Vegan Chicken Recipe
This vegan chicken recipe is a great vegan chicken substitute for use in any recipe calling for chicken, or even just sliced for cold-cut sandwiches. If you’ve ever had Tofurky deli slices, you’ll love this.
A few years after I first went vegetarian, I remember trying to make seitan for the first time. I mixed and cooked it according to the recipe instructions. It came out nothing like I had hoped or wanted, it wasn’t very good. I then gave up trying to make seitan for a long time.
But that changed when I learned a great recipe and technique for making seitan, and why it needs to be done a certain way, and it was everything I’d been looking for.
I learned that, for the chicken-like texture that I wanted for mock meat, I had to use a food processor with a blade attachment and texturize the dough. That the longer you process the dough in a food processor or by kneading it, the more shreddy and meatier it gets. This is how fake meat brands add texture to their products for things like vegan chicken nuggets.
The best way for cooking this seitan is to steam it. This is for several reasons: steam is a hotter temperature than simmering water, you can’t really burn it with steam and it’s not losing moisture from baking in an oven. And, if it’s wrapped up, it won’t soak up any of that water and get soggy.
I like to make a big triple batch of this over the weekend, it usually lasts me most of the week. This vegan chicken recipe makes about one pound of vegan chicken. If you were to buy that much in prepackaged vegan turkey deli slices or frozen vegan chicken strips at the store, it would cost you around $10. This recipe typically costs me less than $3 a pound in ingredients. It’s very cost-effective to make yourself, which, in my opinion, justifies the expense of getting the equipment to make it. I also think it tastes better and has a better texture than the store-bought stuff. I use this recipe to make thinly sliced “turkey” sandwiches, I’ve shredded it for vegan pulled pork sandwiches, you can make Southern Vegan Fried Chicken, and I also use it for Vegan General Tso’s Chicken. The texture is what makes this seitan work great for those things.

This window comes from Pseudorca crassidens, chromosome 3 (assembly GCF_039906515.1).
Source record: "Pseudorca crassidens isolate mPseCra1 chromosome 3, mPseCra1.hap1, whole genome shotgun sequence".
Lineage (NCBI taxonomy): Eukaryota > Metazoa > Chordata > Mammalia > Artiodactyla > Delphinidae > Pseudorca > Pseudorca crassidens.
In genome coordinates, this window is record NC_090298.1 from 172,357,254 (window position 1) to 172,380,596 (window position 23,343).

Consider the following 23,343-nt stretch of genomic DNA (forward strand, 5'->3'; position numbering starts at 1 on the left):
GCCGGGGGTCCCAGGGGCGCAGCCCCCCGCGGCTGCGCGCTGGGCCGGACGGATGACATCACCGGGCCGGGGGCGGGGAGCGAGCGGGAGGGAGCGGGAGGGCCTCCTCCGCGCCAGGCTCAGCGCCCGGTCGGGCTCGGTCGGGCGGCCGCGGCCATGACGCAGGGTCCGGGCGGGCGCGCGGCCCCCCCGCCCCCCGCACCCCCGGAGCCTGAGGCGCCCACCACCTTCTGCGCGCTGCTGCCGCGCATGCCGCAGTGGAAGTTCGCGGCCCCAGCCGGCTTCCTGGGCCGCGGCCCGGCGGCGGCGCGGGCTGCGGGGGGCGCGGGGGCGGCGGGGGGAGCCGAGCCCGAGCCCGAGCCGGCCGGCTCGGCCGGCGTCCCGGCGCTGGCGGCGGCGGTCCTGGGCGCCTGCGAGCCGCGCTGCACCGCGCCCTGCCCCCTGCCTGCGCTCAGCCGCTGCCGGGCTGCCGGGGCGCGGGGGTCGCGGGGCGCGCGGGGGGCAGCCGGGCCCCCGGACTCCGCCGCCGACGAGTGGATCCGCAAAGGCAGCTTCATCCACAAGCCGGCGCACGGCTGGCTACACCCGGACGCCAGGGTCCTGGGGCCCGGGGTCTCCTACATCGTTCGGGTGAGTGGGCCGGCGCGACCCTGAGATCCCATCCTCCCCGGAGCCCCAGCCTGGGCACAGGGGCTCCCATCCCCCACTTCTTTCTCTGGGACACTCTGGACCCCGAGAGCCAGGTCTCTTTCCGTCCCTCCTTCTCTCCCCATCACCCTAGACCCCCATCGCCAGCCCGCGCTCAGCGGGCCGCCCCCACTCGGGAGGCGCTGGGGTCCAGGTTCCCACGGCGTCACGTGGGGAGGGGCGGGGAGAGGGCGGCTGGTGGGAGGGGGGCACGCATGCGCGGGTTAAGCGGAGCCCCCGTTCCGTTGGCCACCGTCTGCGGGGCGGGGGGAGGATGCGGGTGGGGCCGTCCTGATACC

What Is Vegan Chicken Made From?
Vegan chicken is a plant-based, high-protein, mock-meat substitute made from the protein(gluten) of wheat. For this reason, you sometimes might hear it referred to as wheat meat. It can also be called seitan. If made right, it’s delicious. It can have an amazing texture. It’s great for slicing, and shredding and makes awesome cold-cut sandwiches, stir-fries, and Vegan Fried Chicken.
For those that don’t have celiac disease, sensitivities, or allergies to specific ingredients it can be very healthy. It’s some of the leanest protein that you can eat, as it is very high in protein and low in fat and carbohydrates. If you’re allergic to soy, seitan is also a great soy-free option.
What Do You Need To Make Seitan?
- A gram scale to weigh the ingredients.
- A food processor that can handle making seitan.
- A way to steam it: I like to use a Ninja Foodi 14-in-1 Pressure Cooker, but you can also use Stackable Steamer Pots.
- Parchment paper and aluminum foil to wrap the seitan.
Disclosure: As an Amazon Associate I earn from qualifying purchases. This means I get commissions for purchases made through links in this post, at no additional cost to you. This just allows me to continue sharing great recipes with you guys.
Other Seitan Recipes You Might Like
How To Make Seitan
To make this recipe, it’s just as much technique as it is ingredients so just follow these instructions step-by-step and you’ll have some awesome vegan chicken.
Start by whisking together the vital wheat gluten and pea protein. In a separate bowl, whisk together the flavoring mixture ingredients.
Add the liquid flavoring ingredients to the protein powder mixture and mix using a wooden spoon or your hand until it looks like the photo above. The goal here is just to mix the ingredients together.
In the next step, we are going to texturize the dough in smaller batches so as to not overwork your food processor.
Work in small batches and give the machine a break if you need to, seitan can be hard on food processors and if you’re not careful you can burn out the motor.
For your reference and to make an informed decision, I use a 15-cup 550-watt food processor and it sometimes even seems to struggle a bit. I don’t recommend using anything lower. If you’re shopping for one, I recommend getting one that is higher wattage than mine.
Break the seitan dough into smaller pieces, and add it to the food processor. Run the machine on high for about 30-45 seconds. You should notice a significant difference in the texture of the dough before processing, and after. The above is a picture for comparison, the dough on the left is before processing and the dough on the right is after.
You can texturize it however long you like, I recommend at least a minute on high. The longer you process it here the more shreddy and meat-like the seitan will be.